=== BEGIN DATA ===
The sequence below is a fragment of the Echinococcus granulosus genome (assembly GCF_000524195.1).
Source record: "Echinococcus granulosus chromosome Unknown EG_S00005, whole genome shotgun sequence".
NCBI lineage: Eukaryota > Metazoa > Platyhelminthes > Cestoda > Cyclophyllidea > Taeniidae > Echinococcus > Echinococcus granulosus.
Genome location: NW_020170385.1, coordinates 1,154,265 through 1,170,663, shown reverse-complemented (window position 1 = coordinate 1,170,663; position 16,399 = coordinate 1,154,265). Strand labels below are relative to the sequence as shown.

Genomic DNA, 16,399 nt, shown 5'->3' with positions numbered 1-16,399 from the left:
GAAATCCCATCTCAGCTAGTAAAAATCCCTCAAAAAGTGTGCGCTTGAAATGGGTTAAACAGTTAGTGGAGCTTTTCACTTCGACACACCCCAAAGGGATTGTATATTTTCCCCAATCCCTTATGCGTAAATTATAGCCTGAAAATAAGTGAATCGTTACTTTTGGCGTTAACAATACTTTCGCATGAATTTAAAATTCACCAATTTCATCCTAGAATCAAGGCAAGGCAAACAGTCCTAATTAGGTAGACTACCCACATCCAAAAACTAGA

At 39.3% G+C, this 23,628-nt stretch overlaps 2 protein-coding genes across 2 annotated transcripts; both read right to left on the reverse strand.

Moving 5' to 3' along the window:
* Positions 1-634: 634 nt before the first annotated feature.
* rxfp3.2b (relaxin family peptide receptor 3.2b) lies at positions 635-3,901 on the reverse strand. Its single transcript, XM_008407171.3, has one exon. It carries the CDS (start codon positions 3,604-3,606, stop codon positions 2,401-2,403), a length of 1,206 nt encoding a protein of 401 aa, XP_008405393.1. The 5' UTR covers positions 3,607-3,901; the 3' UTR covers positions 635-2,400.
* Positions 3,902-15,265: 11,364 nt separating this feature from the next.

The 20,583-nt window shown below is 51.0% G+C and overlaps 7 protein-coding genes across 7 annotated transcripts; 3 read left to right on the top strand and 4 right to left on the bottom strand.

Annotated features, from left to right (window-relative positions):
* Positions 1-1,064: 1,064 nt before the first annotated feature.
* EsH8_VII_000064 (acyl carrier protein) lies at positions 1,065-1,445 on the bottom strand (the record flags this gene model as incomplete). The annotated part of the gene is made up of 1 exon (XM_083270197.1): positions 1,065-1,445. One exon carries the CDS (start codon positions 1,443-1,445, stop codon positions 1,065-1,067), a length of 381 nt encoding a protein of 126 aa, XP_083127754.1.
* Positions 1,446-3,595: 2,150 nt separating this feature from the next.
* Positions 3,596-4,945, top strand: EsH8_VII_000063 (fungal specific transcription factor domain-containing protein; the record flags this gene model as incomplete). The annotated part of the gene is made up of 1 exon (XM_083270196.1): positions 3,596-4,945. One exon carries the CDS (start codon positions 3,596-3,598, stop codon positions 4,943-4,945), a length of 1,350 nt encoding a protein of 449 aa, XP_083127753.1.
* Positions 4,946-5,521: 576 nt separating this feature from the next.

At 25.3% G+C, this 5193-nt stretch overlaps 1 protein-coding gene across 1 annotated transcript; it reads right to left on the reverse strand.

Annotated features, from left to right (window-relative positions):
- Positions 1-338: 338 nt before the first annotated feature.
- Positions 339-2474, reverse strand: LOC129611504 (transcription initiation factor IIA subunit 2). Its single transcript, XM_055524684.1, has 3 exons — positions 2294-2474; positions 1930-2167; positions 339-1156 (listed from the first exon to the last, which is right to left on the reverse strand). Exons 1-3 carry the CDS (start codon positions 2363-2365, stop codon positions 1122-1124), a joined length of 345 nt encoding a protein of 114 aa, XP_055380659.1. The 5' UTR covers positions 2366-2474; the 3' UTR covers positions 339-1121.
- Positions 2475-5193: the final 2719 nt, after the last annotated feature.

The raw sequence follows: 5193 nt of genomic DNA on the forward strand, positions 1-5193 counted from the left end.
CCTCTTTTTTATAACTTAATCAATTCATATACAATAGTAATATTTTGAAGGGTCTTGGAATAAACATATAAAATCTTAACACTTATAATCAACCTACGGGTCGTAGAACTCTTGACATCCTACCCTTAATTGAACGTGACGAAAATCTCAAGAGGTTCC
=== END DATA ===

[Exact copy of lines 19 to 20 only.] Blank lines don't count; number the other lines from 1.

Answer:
At 25.3% G+C, this 5193-nt stretch overlaps 1 protein-coding gene across 1 annotated transcript; it reads right to left on the reverse strand.

Annotated features, from left to right (window-relative positions):